Morning Music: The Big Country

More Songs About Buildings and Food - The Big CountryStrangely, after yesterday’s morning music, I’ve had “The Book I Read” going through my mind. Catchy tune. Anyway, let’s just move on to the first truly great Talking Heads album, More Songs About Buildings and Food. It’s the one that had a reasonably big hit: their cover Al Green’s “Take Me to the River.” I like it, but I think it succeeds more because of Brian Eno’s production than anything else.

Yesterday, I avoided “Don’t Worry About the Government” — a song that is widely misinterpreted. Today, I want to highlight another song that is widely misinterpreted, “The Big Country.” On it’s surface, it is an attack on rural and suburban America with the chorus, “I wouldn’t live there if you paid me.” But if that were the point of the song, it would be trivial — and offensive. It is the view from seven miles up from an elitist who really knows nothing of the people he is — literally and figuratively — looking down on.

It’s only in the third verse that the song gets to the point. The singer lacks a community. His attitude about the way “those people” live their lives has caused him to be cut off. His life lacks meaning. The song is ultimately, an attack on that kind of adolescent rejection of everything that is “normal.” And the singer makes a breakthrough, “I’m tired of traveling; I want to be somewhere.”

It speaks to Byrne’s weakness as a writer that he doesn’t manage to rework the chorus of “The Big Country” to integrate his epiphany. But far worse would have been to simply repeat the chorus. So instead, they go into a coda where he sings, “Goo goo ga ga ga” — which I believe means nothing at all. Still, the song works and the music is beautiful.

8 replies on “Morning Music: The Big Country”

  1. James Fillmore says:

    One of my all-time favorites. Oddly, when the Heads got around to experimenting with country-style music, the results were far inferior to this earlier song. But by then I think they’d stopped getting along.

    • Frank Moraes says:

      I’m not sure who did the slide guitar. I always assume any great production on the album is due to Eno.

      • James Fillmore says:

        Jerry Harrison. From the liner notes to their hits CD:

        “”I was at the house Tina (Weymouth), Chris (Frantz), and I lived in in the Bahamas, practicing the slide part. I was having trouble so I slowed it down so I could play it right. It was a fortuitous necessity as it made the song much better.”

        REM’s song “Don’t Go Back To Rockville” was a rocker that also got slowed down and was better for it.

  2. ross says:

    this song is a response to prairie rose by roxy music which idealizes the “strange allure” of Texas.

    • Frank Moraes says:

      That’s really interesting! But for the umpteenth time: artists do not define meaning. Artistic consumers define meaning. If a songwriter wants to tell me something, they’d better write an essay. Art doesn’t work that way. I’m always so depressed when I hear a songwriter or other artist tell me what they meant by a work of art. If you were to make a list from most insightful to least insightful people to explain what a work of art is, the artist would always be at the bottom. Any artist who can tell you what their art means is a bad artist. Any good artist should end a piece of art thinking that they know it works but not knowing what it means. If they know what it means, they didn’t they just tell us rather than wasting our time with the work of art? Also: the kind of mind that is good at creating art is very rarely the kind of mind that is good at analyzing art.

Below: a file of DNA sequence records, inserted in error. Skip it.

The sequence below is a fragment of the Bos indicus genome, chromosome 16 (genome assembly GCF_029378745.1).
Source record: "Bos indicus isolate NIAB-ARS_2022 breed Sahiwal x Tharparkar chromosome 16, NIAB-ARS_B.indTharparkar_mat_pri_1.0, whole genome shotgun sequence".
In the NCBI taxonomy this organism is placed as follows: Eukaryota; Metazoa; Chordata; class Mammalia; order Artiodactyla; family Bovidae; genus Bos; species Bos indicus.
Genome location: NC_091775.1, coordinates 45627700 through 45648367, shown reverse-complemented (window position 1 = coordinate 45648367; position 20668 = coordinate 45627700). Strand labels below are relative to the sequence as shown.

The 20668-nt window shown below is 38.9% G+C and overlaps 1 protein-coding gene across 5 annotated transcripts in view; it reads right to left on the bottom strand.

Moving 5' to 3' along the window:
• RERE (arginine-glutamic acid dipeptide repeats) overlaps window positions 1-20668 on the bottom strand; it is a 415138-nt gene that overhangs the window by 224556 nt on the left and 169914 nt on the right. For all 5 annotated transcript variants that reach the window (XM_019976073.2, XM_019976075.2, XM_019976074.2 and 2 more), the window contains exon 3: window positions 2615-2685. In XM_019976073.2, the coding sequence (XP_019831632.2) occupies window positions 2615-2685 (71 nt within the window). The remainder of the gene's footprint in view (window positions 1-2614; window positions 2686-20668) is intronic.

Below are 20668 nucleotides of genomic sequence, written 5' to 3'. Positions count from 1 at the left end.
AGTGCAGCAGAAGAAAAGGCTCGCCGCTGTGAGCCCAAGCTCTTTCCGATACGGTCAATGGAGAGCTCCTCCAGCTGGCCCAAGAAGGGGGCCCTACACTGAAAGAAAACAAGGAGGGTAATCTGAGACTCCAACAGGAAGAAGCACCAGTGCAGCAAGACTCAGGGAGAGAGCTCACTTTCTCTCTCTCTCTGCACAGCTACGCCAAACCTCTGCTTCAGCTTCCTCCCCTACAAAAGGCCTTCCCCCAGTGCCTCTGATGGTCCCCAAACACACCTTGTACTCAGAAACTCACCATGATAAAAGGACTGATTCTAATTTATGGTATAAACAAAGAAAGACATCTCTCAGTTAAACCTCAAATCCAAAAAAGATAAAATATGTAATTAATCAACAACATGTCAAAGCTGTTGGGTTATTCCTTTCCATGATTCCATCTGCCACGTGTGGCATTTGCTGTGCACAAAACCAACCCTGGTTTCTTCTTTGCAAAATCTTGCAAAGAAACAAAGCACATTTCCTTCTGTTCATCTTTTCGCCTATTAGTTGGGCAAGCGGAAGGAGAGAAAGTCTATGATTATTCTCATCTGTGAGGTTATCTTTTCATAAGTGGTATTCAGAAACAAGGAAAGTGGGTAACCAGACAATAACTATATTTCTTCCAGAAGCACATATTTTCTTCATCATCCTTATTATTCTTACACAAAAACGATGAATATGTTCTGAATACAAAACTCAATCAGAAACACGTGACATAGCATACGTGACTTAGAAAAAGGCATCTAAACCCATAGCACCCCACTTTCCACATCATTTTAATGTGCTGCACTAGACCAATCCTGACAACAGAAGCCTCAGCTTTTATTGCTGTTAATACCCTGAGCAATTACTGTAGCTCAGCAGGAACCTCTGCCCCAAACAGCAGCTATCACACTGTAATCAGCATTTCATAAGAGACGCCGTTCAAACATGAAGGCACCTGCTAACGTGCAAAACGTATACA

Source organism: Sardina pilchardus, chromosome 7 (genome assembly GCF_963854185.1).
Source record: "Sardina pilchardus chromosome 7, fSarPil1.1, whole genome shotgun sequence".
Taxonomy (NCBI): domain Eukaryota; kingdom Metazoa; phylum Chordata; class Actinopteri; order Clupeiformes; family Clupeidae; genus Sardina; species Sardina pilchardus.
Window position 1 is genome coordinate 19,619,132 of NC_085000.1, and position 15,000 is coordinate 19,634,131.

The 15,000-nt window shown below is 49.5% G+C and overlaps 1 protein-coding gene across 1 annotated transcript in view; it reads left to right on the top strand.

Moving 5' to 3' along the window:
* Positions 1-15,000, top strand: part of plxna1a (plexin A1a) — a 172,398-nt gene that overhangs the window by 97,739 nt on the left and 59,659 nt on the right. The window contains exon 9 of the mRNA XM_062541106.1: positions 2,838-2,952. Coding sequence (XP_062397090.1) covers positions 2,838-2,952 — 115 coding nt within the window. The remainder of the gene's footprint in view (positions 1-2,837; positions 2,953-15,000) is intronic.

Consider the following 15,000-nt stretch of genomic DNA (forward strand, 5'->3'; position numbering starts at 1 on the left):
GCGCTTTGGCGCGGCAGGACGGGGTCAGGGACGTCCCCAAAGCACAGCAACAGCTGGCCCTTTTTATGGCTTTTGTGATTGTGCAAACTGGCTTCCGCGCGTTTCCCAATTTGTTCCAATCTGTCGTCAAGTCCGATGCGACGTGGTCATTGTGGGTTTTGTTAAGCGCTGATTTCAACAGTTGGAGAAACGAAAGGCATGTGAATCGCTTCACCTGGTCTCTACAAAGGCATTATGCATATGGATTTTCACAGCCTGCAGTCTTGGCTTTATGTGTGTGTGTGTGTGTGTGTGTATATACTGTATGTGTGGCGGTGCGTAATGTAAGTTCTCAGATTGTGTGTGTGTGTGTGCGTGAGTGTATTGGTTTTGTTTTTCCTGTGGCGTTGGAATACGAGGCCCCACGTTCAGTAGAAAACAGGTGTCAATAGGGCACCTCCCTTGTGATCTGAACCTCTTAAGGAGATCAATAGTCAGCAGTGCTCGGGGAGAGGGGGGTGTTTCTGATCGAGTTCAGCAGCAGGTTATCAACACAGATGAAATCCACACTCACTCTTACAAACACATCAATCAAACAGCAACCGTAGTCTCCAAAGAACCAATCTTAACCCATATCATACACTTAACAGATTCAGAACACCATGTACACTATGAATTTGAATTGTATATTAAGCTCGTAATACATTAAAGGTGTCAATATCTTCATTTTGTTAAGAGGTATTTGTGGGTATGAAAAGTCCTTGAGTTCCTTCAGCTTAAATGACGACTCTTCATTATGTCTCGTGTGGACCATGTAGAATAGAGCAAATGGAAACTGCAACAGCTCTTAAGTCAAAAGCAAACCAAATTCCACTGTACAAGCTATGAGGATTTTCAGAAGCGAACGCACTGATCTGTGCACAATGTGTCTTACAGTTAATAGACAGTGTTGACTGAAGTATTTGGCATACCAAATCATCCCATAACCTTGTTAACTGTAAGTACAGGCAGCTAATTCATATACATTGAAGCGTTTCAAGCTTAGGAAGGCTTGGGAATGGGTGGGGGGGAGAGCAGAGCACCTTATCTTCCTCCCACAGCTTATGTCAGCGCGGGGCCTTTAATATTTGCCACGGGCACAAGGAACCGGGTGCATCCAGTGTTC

• James Fillmore says:

        @Frank, re:artists

        It can get a bit tricky, sometimes. Over the years, I’ve grown to love this song more & more. I’ve always felt inferior and out of place around “hip” people. I dread even seeing my brothers — one of whom lives 30 minutes’ drive away, and is a nice person; I haven’t spoken to him in years. Because, when it comes to an enviable life, I fall short via any conceivable metric.

        “Big Country,” to me, is about embracing Square-dom. The window for being a cool kid with the nifty job and slickest deal on a sublet has long since closed, for me; I have jerk bosses and scummy landlords. And yet, for the first time in my life, I feel like I almost belong, here in the Upper Midwest. The old folks are square, too, but they vote union, and are happy to welcome strangers from other countries. Do I find church-basement Friday fish-fry dinners kinda dorky? Of course I do. Yet there’s something great about them.

        I can pretty much guarantee that Byrne did not intend his lyrics to be uplifting for people who are more comfortable being Square than Hip. So what. I choose to find his song something of a personal anthem, and if he would find me a colossal loser, well, that’s why I don’t eat at Elaine’s with Mr. Byrne.

        I’d probably be comfortable meeting Shane Macgowan, although my liver would flee my abdomen in protest after about three rounds.

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